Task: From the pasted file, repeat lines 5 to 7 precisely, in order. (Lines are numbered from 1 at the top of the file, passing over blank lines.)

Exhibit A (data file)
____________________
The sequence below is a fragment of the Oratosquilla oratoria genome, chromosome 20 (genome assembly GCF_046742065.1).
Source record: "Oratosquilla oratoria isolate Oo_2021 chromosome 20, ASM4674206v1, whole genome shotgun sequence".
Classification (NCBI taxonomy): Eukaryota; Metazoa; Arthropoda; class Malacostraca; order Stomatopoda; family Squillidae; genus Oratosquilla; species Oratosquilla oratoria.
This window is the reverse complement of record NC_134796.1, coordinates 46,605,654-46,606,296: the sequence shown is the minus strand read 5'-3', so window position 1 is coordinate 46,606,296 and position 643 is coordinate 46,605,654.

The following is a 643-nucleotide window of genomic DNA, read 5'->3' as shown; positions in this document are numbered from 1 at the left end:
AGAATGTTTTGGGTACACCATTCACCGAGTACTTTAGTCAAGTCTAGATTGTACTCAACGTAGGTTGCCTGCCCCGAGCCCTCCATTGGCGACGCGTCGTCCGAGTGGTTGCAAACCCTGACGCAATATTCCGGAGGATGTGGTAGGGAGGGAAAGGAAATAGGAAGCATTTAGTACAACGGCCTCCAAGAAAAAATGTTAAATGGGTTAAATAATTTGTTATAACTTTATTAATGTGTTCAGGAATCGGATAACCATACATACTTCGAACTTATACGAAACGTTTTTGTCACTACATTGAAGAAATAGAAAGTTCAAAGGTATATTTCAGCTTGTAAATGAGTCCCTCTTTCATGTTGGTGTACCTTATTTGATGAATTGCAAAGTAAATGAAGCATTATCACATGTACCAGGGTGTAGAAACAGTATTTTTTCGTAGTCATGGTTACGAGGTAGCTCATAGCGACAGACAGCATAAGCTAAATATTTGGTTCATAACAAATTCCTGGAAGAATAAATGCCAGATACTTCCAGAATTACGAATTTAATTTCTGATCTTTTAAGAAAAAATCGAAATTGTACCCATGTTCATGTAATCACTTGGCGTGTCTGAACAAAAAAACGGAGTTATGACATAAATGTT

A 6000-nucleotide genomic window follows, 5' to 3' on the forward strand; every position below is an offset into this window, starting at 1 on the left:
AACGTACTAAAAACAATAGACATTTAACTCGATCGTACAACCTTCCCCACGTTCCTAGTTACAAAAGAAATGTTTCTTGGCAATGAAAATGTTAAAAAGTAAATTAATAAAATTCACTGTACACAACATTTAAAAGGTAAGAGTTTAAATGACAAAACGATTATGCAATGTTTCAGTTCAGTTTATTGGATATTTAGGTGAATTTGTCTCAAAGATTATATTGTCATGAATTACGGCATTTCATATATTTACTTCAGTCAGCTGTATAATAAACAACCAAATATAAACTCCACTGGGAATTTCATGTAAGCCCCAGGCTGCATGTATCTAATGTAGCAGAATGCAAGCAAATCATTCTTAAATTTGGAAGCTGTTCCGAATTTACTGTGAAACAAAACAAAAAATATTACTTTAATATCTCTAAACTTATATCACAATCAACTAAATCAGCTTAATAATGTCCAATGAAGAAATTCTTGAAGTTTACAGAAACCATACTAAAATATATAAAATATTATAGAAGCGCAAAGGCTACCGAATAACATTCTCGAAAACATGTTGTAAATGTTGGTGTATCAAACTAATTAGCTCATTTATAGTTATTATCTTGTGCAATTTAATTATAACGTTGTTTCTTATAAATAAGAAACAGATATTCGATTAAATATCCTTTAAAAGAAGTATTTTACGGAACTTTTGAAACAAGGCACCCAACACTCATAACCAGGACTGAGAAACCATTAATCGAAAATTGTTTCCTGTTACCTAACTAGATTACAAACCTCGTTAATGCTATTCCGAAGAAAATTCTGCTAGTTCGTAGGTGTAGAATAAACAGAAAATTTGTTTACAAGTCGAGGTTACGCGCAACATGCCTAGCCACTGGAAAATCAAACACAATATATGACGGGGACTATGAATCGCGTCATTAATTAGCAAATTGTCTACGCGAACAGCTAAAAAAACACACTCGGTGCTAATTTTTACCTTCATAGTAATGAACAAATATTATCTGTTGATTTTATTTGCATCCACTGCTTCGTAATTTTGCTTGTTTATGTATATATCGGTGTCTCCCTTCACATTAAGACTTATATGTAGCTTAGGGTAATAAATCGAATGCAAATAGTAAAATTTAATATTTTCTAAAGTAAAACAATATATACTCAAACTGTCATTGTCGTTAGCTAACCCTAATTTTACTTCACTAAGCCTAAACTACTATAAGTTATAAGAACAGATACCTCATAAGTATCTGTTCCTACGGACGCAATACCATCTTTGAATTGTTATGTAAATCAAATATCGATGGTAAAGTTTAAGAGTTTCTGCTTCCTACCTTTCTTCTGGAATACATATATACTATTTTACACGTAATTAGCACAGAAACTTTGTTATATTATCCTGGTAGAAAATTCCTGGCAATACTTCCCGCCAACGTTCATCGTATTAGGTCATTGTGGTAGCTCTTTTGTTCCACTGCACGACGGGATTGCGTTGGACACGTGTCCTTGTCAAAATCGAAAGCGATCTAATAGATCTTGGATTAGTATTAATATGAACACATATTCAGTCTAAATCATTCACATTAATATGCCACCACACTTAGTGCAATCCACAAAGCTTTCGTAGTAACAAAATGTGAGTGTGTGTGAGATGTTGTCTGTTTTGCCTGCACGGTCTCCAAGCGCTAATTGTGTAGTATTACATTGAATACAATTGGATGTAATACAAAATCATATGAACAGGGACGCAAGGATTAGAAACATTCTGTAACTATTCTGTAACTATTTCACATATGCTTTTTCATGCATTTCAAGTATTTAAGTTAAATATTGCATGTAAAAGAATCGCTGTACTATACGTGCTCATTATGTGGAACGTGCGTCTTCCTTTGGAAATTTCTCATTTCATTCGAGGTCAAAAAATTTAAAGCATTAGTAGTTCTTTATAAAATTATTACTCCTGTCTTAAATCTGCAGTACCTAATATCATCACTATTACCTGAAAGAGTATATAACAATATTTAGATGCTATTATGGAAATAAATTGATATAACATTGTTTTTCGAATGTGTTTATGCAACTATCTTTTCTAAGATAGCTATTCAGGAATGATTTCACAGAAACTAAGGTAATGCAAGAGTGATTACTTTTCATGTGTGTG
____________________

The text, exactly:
The following is a 643-nucleotide window of genomic DNA, read 5'->3' as shown; positions in this document are numbered from 1 at the left end:
AGAATGTTTTGGGTACACCATTCACCGAGTACTTTAGTCAAGTCTAGATTGTACTCAACGTAGGTTGCCTGCCCCGAGCCCTCCATTGGCGACGCGTCGTCCGAGTGGTTGCAAACCCTGACGCAATATTCCGGAGGATGTGGTAGGGAGGGAAAGGAAATAGGAAGCATTTAGTACAACGGCCTCCAAGAAAAAATGTTAAATGGGTTAAATAATTTGTTATAACTTTATTAATGTGTTCAGGAATCGGATAACCATACATACTTCGAACTTATACGAAACGTTTTTGTCACTACATTGAAGAAATAGAAAGTTCAAAGGTATATTTCAGCTTGTAAATGAGTCCCTCTTTCATGTTGGTGTACCTTATTTGATGAATTGCAAAGTAAATGAAGCATTATCACATGTACCAGGGTGTAGAAACAGTATTTTTTCGTAGTCATGGTTACGAGGTAGCTCATAGCGACAGACAGCATAAGCTAAATATTTGGTTCATAACAAATTCCTGGAAGAATAAATGCCAGATACTTCCAGAATTACGAATTTAATTTCTGATCTTTTAAGAAAAAATCGAAATTGTACCCATGTTCATGTAATCACTTGGCGTGTCTGAACAAAAAAACGGAGTTATGACATAAATGTT

A 6000-nucleotide genomic window follows, 5' to 3' on the forward strand; every position below is an offset into this window, starting at 1 on the left: